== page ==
Statistical analyses were performed using SPSS Software, version 27 (IBM Corp., Armonk, New York, USA). Continuous variables were summarized as mean±SD. Proportions (%) were used to describe categorical variables. Between-group comparisons for continuous and categorical variables were performed using one-way analysis of variance and χ2 test (Fisher’s exact test), respectively. P values less than 0.05 were considered significant.
| Results|| |
A total of 150 eyes of 150 patients were included in the study (30 patients in each group), with a mean age of 63.7±4.5 years. Baseline characteristics are displayed in [Table 1]. Demographics and ophthalmic characteristics were comparable between groups. Most patients (141 or 94%) received IVI for diabetic macular edema, and only 15 (10%) had their first IVI.
The outcome measures in the five study groups are displayed in [Table 2]. Vitreous reflux was observed in 56 (37.3%) eyes and was significantly higher in groups 1, 2, and 3 (51%) as compared with groups 4 and 5 (16.6%) (P≤0.001). In eyes that showed vitreous reflux, the grading was also significantly different among groups (P=0.001), as mild (46%), moderate (30.8), and severe reflux (23%) were observed in group 1, whereas other groups had only mild reflux (100%). Interestingly, self-rated pain was highest in group 1 (40%) versus other groups (0–10%) (P<0.001). No early postinjection complications were observed immediately after the IVI or postinjection day 1.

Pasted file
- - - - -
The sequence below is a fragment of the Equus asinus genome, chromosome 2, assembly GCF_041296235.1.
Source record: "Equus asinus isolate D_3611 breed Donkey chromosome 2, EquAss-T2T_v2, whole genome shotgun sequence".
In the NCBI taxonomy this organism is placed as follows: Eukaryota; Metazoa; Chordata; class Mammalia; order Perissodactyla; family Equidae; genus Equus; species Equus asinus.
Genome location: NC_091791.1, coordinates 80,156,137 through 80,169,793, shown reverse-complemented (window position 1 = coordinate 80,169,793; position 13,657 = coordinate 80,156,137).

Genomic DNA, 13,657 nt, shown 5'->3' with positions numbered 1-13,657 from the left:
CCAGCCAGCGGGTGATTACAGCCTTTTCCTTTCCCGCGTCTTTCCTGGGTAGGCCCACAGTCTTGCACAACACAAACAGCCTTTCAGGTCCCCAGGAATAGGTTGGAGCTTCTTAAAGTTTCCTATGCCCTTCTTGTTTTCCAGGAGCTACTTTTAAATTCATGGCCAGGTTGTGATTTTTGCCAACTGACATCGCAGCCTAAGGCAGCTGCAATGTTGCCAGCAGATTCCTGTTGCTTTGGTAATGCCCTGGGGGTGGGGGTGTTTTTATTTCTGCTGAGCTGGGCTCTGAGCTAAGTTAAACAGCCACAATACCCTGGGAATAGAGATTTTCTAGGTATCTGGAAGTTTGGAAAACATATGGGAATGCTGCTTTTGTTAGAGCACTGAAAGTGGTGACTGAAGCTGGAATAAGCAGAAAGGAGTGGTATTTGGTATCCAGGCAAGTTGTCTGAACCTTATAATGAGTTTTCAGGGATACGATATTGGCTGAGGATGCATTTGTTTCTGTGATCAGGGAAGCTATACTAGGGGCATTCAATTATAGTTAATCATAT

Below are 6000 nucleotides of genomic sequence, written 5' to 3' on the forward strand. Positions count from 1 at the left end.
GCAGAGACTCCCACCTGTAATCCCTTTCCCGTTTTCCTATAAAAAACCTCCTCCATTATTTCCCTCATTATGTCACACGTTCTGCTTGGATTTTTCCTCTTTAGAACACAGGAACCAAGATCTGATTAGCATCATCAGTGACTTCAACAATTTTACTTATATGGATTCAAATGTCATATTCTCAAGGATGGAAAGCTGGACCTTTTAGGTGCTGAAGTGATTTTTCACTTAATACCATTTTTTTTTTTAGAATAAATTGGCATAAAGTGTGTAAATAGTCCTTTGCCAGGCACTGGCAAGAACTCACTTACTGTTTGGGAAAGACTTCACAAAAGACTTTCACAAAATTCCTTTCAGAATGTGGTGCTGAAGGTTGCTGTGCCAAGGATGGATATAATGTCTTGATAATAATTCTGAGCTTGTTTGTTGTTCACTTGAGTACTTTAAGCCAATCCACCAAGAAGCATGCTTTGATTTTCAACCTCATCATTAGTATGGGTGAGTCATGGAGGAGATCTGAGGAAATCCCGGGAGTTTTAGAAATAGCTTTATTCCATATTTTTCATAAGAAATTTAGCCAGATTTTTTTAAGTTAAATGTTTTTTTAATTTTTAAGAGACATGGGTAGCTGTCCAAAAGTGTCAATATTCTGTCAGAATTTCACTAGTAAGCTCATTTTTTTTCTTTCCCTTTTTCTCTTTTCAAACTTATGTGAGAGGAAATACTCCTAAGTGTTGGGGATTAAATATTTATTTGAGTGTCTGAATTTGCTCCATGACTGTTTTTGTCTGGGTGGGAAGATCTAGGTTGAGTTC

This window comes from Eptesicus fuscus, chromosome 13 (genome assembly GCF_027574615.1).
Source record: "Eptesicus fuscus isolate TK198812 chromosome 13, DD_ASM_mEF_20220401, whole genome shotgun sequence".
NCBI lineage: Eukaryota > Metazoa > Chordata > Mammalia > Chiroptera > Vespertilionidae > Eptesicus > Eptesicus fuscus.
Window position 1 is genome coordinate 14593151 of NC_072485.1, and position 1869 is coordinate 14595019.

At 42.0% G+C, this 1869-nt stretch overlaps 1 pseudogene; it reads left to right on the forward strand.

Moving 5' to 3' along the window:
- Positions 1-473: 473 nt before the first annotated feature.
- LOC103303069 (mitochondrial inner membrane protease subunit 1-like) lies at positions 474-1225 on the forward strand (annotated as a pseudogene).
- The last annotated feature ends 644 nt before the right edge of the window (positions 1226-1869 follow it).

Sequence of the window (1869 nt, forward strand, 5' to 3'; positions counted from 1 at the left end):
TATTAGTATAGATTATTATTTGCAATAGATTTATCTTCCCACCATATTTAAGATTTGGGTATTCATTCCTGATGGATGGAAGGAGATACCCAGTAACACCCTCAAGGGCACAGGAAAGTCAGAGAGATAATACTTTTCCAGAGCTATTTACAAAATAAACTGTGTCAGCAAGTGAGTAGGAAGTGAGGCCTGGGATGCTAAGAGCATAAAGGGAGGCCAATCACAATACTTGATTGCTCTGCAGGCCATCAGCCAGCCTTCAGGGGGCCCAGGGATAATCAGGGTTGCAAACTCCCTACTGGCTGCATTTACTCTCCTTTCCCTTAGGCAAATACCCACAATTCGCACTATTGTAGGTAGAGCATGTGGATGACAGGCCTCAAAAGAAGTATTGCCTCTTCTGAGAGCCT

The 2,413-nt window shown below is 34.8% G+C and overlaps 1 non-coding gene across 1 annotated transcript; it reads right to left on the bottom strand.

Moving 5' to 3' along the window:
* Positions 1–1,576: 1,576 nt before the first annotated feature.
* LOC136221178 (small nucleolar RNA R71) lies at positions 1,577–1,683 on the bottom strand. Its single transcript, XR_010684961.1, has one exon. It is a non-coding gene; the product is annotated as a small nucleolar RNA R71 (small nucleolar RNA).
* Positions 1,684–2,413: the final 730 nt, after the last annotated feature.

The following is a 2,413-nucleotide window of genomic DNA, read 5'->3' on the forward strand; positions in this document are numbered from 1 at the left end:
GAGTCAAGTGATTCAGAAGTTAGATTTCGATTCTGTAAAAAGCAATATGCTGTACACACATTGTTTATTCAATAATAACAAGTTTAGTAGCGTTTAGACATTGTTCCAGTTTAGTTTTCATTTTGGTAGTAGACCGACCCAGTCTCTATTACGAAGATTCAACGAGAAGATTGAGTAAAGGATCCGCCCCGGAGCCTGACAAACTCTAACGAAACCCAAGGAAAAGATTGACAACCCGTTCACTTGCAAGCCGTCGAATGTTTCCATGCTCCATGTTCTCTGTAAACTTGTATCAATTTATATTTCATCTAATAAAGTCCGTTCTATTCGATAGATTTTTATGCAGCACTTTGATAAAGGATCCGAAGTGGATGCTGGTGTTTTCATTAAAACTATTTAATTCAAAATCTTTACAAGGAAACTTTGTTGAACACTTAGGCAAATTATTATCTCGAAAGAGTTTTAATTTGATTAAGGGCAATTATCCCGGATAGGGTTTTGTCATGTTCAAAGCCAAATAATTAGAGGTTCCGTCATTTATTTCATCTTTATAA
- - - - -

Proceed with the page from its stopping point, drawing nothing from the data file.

| Discussion|| |
Injection technique, needle size, injected dose, and lens status may indirectly alter short-term postinjection IOP by affecting vitreous reflux, which is the main factor determining IOP in the short term after an injection ,,. As the amount of vitreous reflux decreased, postinjection IOP levels rose . In our study, we raised the question of whether the IOP before injection affects vitreous reflux. Therefore, we compared the effect of different antiglaucomatous medications on lowering the pre-injection IOP, and so decrease the vitreous reflux. One surgeon (M.W.) had injected all of the patients by the same technique using 30-G needle in all cases. We found that in both the paracentesis group and group of combined topical brimonidine and oral Diamox group, the vitreous reflux rate is reduced significantly (P<0.001), because in these two groups, the IOP just before the injection was the lowest. Unfortunately, we could not measure the IOP after paracentesis and before the injection to avoid any risk of endophthalmitis, but we consider the paracentesis as a gold standard group for lowering IOP, although it is an invasive procedure. Interestingly, the self-rated pain rate was the same in all groups.
Based on our results, we advise lowering baseline IOP using combined oral acetazolamide 500 mg and topical brimonidine to decrease the postinjection vitreous reflux and endophthalmitis risk. Moreover, lower reflux means lower drug loss. To the best of our knowledge, this is the first study assessing the effect of lowering the pre-injection IOP on lowering the postinjection vitreous reflux.
Our study has some limitations: we could not assess the IOP after paracentesis and before the injection of anti-VEGF medication to avoid the potential risk of intraocular infection. The study’s use of the conjunctival bleb diameter alone to quantify vitreous reflux is another drawback. The actual volume of vitreous reflux could be affected by the conjunctival bleb’s height, which was not assessed.
| Conclusion|| |
Pre-injection topical brimonidine combined with oral Diamox may be an effective and noninvasive method to prevent/reduce vitreous reflux following IVI.
Financial support and sponsorship
Conflicts of interest
There are no conflicts of interest.
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[Table 1], [Table 2]